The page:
ALVES, a parish, in the county of ELGIN, 5 miles (W.) from Elgin, on the road to Inverness; containing, with the small hamlets of Coltfield and Crook, 913 inhabitants. This parish, which is about five miles long, and of nearly the same breadth, contains about 12,000 acres. It is bounded on the north by the parish of Duffus, the Moray Firth, and part of Kinloss; by the hill of Pluscarden on the south; by the parish of New Spynie on the east; and by Kinloss and Rafford on the west. The surface is agreeably diversified, consisting of pasture and arable land, with a considerable quantity of land covered with plantation, and scarcely any waste. With the exception of the Knock of Alves, a small conical hill in the east end of the parish, the hill of Pluscarden is the only part that deserves the name of hill; the rest of the parish consists of a gently undulating surface, every portion of which may be brought under tillage. The Knock of Alves is entirely covered with wood: on its summit is a tower called York Tower, erected some years ago by the proprietor in honour of the late Duke of York, and commanding an extensive view of the surrounding country. What was formerly a waste common of several thousand acres was divided a short time since among the three adjoining proprietors, and is now a thriving plantation: besides containing this young plantation, about 100 acres in the parish are covered with Scotch fir.
In general the soil is a deep rich loam, upon a clay bottom, though in some places it is of a lighter quality. The pasture and arable land is portioned into twenty-five large farms, which are cultivated in the best manner; all kinds of produce are raised, and a great part of the grain is shipped at Burgh-Head, or Findhorn, and sold in the London market. The cattle are usually of a mixed breed between the Aberdeenshire and the Highland, with a few of the polled from Buchan. Great improvements have been carried on for some years past in draining, inclosing, the recovery of mosses, and the erection of good farm-houses and offices: in this parish the stone inclosures are very extensive, probably more so than in any other parish in the north of Scotland. The rocks consist of freestone, of which quarries are regularly worked; there is a quarry supplying mill-stones, and in several places a considerable depth of peat-moss occurs. The annual value of real property in the parish is £5708. There are two mansion-houses; Milton-Brodie, at the west end of the parish, an ancient edifice, to which a handsome front has been recently added, greatly improving its appearance; and the house of Newton, at the east end, a plain building, with a pleasing lawn before it. The population are agricultural, and their houses are for the most part in groups. The chief fuel formerly in use was peat, but the cutting of it has been prohibited, and at present the fuel used is principally English coal, cargoes of which are imported from Sunderland, and landed at Burgh-Head and Findhorn.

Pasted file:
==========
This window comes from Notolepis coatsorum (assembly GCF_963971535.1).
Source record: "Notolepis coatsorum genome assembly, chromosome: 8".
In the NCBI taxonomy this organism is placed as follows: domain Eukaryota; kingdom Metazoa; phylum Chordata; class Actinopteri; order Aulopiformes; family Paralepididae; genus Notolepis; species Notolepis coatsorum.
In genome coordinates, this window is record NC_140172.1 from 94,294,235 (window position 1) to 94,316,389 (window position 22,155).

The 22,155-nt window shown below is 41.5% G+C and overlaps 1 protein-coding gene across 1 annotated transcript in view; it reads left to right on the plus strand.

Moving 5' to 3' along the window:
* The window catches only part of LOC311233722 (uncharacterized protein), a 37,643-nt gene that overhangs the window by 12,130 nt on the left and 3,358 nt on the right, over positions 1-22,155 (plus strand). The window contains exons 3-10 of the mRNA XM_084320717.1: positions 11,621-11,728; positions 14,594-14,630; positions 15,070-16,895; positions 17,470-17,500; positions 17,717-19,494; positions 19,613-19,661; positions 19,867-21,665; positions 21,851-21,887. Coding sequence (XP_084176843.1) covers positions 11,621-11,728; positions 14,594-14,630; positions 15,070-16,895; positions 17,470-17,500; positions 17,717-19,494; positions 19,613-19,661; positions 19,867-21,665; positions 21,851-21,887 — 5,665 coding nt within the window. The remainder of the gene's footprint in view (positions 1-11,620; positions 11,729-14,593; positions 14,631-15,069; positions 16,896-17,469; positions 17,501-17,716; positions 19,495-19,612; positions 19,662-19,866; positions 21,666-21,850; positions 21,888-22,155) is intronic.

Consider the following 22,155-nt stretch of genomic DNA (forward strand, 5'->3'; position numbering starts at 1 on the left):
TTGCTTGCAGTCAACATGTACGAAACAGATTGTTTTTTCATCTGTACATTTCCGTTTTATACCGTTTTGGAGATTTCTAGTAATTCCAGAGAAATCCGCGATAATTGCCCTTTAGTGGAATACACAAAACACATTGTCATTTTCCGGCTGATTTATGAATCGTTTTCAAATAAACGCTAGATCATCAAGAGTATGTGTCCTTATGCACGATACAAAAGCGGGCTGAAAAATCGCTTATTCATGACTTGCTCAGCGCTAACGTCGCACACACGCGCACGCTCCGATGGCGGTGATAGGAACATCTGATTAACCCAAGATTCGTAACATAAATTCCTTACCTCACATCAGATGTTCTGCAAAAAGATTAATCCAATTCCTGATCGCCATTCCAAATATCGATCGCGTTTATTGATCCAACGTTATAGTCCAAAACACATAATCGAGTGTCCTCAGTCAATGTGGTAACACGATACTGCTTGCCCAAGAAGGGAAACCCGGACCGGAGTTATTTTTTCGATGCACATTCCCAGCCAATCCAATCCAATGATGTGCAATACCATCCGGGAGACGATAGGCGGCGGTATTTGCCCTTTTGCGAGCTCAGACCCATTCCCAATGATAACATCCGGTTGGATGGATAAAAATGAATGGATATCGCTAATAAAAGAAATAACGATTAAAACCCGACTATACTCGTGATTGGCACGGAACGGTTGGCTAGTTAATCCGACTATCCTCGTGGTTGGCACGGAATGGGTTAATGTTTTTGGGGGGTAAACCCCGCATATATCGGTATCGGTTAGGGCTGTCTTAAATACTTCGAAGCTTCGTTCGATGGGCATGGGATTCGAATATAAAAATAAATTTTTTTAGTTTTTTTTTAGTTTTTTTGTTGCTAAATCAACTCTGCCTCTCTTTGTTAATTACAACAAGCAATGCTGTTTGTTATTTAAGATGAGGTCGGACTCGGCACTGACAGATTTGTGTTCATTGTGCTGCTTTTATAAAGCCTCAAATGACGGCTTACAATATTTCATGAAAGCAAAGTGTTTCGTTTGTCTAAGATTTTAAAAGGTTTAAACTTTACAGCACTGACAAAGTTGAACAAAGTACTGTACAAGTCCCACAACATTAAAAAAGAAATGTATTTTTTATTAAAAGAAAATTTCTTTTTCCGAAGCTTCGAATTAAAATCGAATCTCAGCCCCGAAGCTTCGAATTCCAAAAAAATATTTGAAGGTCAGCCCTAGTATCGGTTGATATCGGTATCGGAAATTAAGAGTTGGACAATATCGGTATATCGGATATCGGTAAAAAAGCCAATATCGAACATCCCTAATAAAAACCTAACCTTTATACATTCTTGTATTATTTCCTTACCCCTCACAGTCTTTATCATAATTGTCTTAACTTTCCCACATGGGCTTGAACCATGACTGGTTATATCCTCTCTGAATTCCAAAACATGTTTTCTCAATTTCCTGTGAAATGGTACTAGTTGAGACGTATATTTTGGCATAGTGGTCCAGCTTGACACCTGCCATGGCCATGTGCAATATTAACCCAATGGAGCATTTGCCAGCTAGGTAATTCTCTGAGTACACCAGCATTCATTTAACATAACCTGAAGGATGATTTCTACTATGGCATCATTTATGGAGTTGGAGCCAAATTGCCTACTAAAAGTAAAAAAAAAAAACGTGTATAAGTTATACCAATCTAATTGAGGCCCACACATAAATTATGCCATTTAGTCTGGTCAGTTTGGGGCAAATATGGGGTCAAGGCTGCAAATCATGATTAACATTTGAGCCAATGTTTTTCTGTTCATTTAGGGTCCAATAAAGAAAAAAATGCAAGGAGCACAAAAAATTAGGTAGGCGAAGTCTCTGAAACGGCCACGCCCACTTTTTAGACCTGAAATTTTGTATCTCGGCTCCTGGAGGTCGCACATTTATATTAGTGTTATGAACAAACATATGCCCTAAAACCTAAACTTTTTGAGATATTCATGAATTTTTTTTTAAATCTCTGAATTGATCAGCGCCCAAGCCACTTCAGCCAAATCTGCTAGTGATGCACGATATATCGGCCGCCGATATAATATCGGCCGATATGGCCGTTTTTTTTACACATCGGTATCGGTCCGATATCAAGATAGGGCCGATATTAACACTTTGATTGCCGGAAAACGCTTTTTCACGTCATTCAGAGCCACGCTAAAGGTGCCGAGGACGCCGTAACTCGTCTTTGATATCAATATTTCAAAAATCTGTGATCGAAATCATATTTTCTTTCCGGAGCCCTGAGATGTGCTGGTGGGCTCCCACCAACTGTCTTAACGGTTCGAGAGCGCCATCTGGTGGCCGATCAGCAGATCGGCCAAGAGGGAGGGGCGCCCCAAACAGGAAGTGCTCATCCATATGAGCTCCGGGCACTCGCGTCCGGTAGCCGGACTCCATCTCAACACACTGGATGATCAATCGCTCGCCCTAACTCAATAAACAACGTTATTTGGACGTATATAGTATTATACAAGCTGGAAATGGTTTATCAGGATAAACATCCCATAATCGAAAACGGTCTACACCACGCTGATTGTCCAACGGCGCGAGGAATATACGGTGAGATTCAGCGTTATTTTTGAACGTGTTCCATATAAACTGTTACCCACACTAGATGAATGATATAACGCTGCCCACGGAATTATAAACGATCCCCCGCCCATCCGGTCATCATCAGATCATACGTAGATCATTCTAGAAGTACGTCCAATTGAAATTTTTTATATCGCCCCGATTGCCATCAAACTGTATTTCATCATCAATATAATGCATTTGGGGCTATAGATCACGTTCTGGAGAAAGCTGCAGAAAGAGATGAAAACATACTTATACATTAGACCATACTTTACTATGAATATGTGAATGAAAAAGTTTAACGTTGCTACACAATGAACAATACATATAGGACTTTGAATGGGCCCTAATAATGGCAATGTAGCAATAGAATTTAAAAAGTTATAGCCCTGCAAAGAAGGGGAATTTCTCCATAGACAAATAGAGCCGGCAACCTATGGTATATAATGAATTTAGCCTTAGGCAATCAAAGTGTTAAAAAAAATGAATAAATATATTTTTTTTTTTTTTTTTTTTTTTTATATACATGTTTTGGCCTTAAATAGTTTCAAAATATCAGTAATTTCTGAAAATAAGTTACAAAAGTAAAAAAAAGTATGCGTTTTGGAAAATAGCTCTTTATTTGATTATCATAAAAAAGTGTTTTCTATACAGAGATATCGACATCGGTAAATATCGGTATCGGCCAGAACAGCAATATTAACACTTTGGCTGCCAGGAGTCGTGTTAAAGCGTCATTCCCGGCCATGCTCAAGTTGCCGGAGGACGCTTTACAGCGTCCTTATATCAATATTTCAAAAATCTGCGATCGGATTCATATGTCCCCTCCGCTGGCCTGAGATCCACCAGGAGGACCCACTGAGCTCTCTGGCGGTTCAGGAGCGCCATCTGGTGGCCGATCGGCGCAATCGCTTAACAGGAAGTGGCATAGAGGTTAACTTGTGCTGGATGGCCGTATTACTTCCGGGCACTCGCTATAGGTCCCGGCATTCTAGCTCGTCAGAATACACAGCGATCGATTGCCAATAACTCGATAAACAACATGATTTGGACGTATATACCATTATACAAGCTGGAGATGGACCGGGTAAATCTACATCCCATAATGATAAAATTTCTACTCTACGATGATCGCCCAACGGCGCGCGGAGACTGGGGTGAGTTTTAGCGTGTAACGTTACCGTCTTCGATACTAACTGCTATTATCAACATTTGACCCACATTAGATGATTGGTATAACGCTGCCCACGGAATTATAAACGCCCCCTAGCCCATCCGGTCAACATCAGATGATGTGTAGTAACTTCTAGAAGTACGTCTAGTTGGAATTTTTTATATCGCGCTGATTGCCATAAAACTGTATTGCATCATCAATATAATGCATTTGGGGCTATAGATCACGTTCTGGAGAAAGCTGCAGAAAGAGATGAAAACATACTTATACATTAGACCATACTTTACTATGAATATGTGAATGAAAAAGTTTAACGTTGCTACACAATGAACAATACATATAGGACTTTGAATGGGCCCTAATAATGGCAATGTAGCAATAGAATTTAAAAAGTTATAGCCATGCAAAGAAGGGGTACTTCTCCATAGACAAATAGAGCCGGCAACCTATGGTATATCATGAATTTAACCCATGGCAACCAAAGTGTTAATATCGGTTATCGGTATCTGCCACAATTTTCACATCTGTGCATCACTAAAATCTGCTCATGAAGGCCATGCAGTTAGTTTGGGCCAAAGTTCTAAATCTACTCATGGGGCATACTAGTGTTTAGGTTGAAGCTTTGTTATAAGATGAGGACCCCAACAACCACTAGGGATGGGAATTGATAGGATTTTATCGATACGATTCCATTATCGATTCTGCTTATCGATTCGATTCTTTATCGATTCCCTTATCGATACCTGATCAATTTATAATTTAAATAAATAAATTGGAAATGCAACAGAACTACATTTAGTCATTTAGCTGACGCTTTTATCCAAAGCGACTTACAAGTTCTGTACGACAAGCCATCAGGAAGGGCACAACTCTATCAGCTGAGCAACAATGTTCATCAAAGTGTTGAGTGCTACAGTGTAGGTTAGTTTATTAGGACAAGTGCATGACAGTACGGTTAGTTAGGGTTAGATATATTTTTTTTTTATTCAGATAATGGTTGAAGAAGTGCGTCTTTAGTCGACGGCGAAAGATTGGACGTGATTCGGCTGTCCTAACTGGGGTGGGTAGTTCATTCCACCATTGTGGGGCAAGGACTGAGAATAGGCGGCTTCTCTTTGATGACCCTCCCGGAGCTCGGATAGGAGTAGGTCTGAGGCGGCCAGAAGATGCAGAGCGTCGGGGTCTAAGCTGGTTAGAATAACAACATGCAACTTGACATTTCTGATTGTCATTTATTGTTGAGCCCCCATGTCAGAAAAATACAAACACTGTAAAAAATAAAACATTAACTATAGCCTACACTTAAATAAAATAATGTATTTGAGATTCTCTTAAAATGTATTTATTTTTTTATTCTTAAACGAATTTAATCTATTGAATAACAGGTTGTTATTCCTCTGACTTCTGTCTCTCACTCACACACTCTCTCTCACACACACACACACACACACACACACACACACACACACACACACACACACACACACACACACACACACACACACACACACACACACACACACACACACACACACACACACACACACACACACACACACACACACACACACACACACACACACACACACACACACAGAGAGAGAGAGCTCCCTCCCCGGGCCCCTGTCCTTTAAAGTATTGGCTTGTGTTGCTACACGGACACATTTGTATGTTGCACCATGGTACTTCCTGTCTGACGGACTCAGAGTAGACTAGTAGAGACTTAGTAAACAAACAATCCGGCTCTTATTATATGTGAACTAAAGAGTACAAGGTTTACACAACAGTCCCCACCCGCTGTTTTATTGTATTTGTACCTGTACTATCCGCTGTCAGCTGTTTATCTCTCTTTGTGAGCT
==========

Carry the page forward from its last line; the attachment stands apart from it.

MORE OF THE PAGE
For ecclesiastical purposes Alves is within the bounds of the presbytery of Elgin and synod of Moray. The Earl of Moray is patron; and the minister's stipend is about £208, exclusively of an allowance of £8 for a grass-glebe: there are also a good manse, lately built, and having convenient offices and garden; and a glebe of four acres of land, worth £9 a year. Alves church, built in 1769, is a long narrow edifice containing sittings for 590 persons. There is a place of worship in connexion with the Free Church. The parochial school affords instruction in Latin, Greek, and the mathematics, in addition to the ordinary branches of education, and the master has a salary of £34. 4., with fees, a house and garden, and, if found qualified, a share of the Dick bequest. Another school is maintained by subscription, and the teacher of a female school in the Crook receives a small salary from the heritors. A parochial library is supported, which contains about 200 volumes.
Online maps of Alves are available from a number of sites:
- Bing (Current Ordnance Survey maps).
- Google Streetview.
- National Library of Scotland. (Old maps)
- old-maps.co.uk (Old Ordnance Survey maps to buy).
- Streetmap.co.uk (Current Ordnance Survey maps).
- A Vision of Britain through Time. (Old maps)